• ABQ, touted as the end all of high-performance Java queues, gave us “atrocious” throughput, compared to LBQ, if more than two consumer threads were hitting it. This was surprising until I poked an active VM with SIGQUIT a few hundred times only to find that most of the workers were waiting on the ABQ’s ReentrantLock. The difference between two and three consumers hammering that lock amounted to a 50% drop in throughput.
  • LBQ’s split lock seemed to degrade more gracefully in the presence of “extra” producers or consumers. Specifically, the overhead of GC and a linked-list (vs. array) was less than that produced by lock contention on ABQ’s single lock. More remarkably, 2-8 parser workers always produced better results than a single parser worker, so a misconfiguration here couldn’t really do worse than revert to the 1 worker scenario. ABQ was not so lenient, however, dropping to throughput numbers lower than the Netty-only setup after 2 parser workers.
  • Queue size was largely irrelevant compared to the impact of adding or removing even a single producer/consumer. As long as the queue is large enough to buffer jitters, there’s really little point in spending hours tuning it.

Progress! At least I knew I could parse the 200k messages per second I needed.

The Second Bottleneck: Summarization

I knew that I wouldn’t be able to preserve the full parsing throughput simply because the queuing/dequeuing latency of another queue would always be present. The tradeoff was going to be adding more summarization workers at the cost of more time spent by the message parsing workers distributing the newly parsed IInputEvents to all relevant summarization workers. Each event would likely be distributed to more than one summarization worker, which meant a sequential lock acquisition for each summarization worker.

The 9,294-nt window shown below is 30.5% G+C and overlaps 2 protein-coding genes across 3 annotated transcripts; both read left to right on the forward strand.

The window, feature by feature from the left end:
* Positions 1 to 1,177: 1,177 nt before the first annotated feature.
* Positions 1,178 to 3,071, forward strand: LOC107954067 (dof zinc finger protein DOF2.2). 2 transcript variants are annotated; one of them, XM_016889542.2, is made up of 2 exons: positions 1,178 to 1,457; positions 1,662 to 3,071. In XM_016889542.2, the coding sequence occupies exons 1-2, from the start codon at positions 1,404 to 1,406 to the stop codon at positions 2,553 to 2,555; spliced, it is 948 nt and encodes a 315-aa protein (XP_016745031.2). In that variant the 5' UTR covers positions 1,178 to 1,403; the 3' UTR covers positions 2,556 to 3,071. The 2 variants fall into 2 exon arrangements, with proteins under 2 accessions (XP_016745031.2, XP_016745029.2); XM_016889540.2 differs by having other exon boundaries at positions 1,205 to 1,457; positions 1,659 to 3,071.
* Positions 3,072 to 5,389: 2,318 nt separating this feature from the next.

The cost of delivery was affected by the number of message parser workers, the number of summaries, the number of summarization workers, as well as the fan-out factor of each particular event, and hence on the proportions of different events to each other in a “nominal” data stream. This seemed like too many variables to isolate and too brittle of a measurement to be of any use. Instead, I threw out the fine-grained rigor and just plotted as many things as I could. I ran all the queues at one size: 2048.

BlockingQueue V1 Throughput on Production Hardware

At high throughputs, adding more workers simply makes things worse. Facet labels are [Message Parser Queue Impl-Summarization Queue Impl, JDK].

BlockingQueue V2 Throughput on Production Hardware

At lower throughputs, lock overhead becomes less of a factor. Facet labels are [Message Parser Queue Impl-Summarization Queue Impl, JDK].